Keeping your dog cool in warm weather was our topic of discussion here last week. Today, we’re going to talk about water inhalation safety and heat stroke prevention especially for dogs.
Thanks to two online friends who offered to share some timely information with us!
Stephanie Presdee (United Kingdom) has outlined these suggestions on water safety for dogs:
When dogs play in hoses and sprinklers, the pressurized flow of the water puts them at risk of inhaling the water. This pressure means that both water and air are pumped through the sprinkler or water sprayer… and your dog is taking in both.
Water from a hose left in the sun can climb to dangerous temperatures during the summertime and can lead to serious burns. A garden hose exposed to direct sunlight during summer can heat the water inside the hose (not flowing) to 130–140 degrees Fahrenheit, which can cause burns especially to children and animals. Let the water flow a few minutes to cool before spraying on people or animals.
Your dog can inhale the water from the hose and potentially develop aspiration pneumonia, a condition caused when water gets into the lungs. If the water contains bacteria, it can spread quickly and cause a serious infection.
In addition to simply running through the sprinkler, most dogs will try to stalk, hunt, and pounce on the water—OCD craziness, particularly with a moving sprinkler or hose. While this is entertaining to watch for some owners, the process of biting and leaping head-on into the spray means that it’s pretty easy for a dog to inhale some of the water.
When dogs are playing in water, look out for:
▪ If your dog coughs, gags or regurgitates water after playing, he may have aspirated some of it.
▪ Watch for signs of troubled or noisy breathing, depression, loss of appetite, and a blue tint to the lips and gums within 24–48 hours after exposure to water.
How to avoid your dog’s aspirating:
▪ Use management to keep your dog from falling into a swimming pool or hot tub. (Our pool was in a different area to the dogs and fenced off.)
▪ Use a life vest on a dog that is just learning to swim or can’t keep his mouth above water.
▪ Dogs will often bite at or drink copious amounts of water until they get the hang of swimming. This is why some well-supervised hydro pools do not allow fetching toys in their pools.
▪ DO NOT allow your dog to lean over and take long drinks out of the swimming pool; the improper posture they must use can cause them to aspirate water.
▪ You can allow your dog to play with hoses, sprinklers, and when watering plants in the evening when it’s cooler, if you introduce cues—Stop or Out or End (stop playing with the hose)—then throwing rewards or another toy elsewhere. “GET IT” means ‘you can now play with the hose.’ Dogs can get to play a game, but with some management and stimulus control.
▪ Manage your dog’s time in the water and give him lots of breaks and settle time.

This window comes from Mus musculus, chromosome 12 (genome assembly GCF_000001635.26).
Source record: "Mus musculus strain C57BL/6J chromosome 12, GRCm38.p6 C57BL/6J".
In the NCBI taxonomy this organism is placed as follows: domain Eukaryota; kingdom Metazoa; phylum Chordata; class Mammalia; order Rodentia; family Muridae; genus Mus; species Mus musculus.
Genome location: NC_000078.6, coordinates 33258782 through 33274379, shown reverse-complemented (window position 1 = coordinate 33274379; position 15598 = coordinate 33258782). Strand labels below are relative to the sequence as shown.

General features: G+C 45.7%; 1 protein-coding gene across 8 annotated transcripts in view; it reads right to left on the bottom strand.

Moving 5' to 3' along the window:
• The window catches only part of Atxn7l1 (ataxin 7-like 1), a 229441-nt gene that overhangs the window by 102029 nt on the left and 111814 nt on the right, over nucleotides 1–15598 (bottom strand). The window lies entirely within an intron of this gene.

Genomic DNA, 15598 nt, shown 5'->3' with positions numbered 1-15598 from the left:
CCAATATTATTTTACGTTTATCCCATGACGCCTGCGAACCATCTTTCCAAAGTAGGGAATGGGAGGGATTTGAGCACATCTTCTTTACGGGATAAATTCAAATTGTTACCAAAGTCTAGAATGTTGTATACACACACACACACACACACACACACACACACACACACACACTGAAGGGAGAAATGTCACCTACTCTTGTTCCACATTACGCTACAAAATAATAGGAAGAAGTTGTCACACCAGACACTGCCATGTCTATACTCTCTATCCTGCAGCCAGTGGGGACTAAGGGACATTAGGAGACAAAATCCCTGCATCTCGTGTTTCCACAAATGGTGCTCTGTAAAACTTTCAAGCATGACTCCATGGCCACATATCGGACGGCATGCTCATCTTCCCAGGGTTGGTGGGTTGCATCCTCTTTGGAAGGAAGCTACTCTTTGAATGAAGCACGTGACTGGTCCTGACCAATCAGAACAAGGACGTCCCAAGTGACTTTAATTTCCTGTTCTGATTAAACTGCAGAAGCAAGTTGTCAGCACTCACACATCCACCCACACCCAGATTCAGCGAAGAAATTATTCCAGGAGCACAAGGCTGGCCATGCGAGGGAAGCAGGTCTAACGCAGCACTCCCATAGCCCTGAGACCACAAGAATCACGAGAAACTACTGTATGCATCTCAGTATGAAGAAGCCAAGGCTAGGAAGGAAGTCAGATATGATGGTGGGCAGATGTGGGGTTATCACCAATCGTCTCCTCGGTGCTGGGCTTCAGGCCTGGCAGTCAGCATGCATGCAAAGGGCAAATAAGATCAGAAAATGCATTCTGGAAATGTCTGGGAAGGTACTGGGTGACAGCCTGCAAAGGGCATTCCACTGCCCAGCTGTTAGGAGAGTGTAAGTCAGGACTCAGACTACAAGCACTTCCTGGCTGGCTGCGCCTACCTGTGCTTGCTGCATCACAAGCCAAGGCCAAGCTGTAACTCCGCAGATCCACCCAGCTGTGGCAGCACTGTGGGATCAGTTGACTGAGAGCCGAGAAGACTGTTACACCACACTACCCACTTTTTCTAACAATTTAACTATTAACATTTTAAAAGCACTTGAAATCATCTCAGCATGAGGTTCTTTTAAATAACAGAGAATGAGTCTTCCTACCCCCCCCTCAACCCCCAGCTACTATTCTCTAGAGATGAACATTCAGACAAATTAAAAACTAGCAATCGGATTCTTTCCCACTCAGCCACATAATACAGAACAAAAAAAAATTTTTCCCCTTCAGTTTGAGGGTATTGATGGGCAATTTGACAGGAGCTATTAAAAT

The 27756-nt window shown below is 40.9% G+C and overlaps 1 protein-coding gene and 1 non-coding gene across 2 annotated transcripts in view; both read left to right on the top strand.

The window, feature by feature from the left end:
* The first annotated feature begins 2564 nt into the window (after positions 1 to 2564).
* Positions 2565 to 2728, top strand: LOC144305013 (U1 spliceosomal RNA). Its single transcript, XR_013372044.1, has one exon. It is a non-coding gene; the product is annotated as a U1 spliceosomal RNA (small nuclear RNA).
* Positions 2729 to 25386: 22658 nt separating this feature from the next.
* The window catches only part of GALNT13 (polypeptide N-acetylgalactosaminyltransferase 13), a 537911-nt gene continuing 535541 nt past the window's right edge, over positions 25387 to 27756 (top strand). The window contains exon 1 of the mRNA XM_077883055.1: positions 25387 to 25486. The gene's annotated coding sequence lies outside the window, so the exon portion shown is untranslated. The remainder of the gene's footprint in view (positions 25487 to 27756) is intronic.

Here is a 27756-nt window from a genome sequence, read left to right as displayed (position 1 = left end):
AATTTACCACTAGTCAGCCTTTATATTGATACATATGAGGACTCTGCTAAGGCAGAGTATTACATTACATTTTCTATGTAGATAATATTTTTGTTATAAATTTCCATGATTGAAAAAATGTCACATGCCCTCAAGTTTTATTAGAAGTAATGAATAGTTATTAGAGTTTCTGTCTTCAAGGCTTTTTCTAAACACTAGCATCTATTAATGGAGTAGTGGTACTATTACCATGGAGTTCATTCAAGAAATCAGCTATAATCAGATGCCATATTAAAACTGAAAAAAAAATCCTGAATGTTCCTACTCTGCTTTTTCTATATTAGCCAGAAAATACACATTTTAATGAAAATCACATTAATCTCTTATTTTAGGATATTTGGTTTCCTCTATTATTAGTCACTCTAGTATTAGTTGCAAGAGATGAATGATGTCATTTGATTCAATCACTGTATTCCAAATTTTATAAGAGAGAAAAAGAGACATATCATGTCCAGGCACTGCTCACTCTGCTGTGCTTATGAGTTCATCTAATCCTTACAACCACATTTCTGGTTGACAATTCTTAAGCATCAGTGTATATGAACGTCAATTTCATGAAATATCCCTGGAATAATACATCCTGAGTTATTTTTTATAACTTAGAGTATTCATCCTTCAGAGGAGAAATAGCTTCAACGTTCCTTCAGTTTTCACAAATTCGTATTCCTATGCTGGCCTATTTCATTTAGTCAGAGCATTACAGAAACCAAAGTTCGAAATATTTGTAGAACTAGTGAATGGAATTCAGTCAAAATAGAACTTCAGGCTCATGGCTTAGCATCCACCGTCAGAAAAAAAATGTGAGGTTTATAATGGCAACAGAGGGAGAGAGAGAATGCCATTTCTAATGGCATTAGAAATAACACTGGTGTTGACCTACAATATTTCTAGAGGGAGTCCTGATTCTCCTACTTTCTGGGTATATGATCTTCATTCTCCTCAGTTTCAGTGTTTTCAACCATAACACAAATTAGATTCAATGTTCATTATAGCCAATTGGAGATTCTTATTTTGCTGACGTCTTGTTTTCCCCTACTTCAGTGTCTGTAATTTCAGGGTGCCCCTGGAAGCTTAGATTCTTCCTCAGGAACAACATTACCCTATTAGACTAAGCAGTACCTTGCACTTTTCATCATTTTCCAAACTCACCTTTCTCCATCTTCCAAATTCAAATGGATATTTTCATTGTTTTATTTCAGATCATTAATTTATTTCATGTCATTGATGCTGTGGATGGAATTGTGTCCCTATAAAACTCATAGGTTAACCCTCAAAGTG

Photo by Colette Kase
Colette Kase (Mexico) has written a blog about heat stroke prevention for dogs:
I live in Yucatan. Yucatan is hot. It is not hot like normal places. No. Yucatan is hot in a way that is impossible to explain. You have to experience it. No matter how many times someone tells you it is hot in Yucatan, you will not be able to comprehend what that means until you have spent a summer here.
I want to help you to keep your dogs safe and cool. Heat stroke is a thing, a very horrible and serious thing, and it can kill your dog quickly if you do not know how to prevent it or deal with it if it happens. Dogs can also suffer from badly burned paws on the streets if we go out when the thermal temperature is in the 50s. Yes, I said the 50s. And yes, I am talking in Celsius.
Heat stroke and heat exhaustion can happen to humans and animals. The fancy word for it is hyperthermia. The simple definition is that you are too freaking hot. Because dogs do not sweat through their skin like humans do, you have very little time once you have recognized the signs of heat stroke to save your dog’s life. It is that serious.
What happens during heat stroke is, once a dog is no longer able to expel heat from their body, their temperature starts to rise. This can very quickly lead to irreversible organ damage. Before a dog goes into a state of heat stroke, they will have already been suffering from heat exhaustion.
Signs of Heat Stroke
▪ Excessive panting or strained breathing
▪ Dry and dark red or very pale gums
▪ Thick saliva and excessive drooling
▪ Glazed eyes
▪ Difficulty urinating or urinating blood
▪ Stumbling or staggering
▪ Unable to stand
If you have been out in the hot weather with your dog, or even exercising with them when it is warm outside, any of these signs, especially more than one of them, means you must get your dog to the vet—fast.
For additional information, including how to help a dog that may be suffering from heat stroke if you’re not able to get to a veterinary clinic immediately and, so important, how to prevent heat stroke so that it does not threaten your dog at all, here’s a link to Colette’s blog on this topic: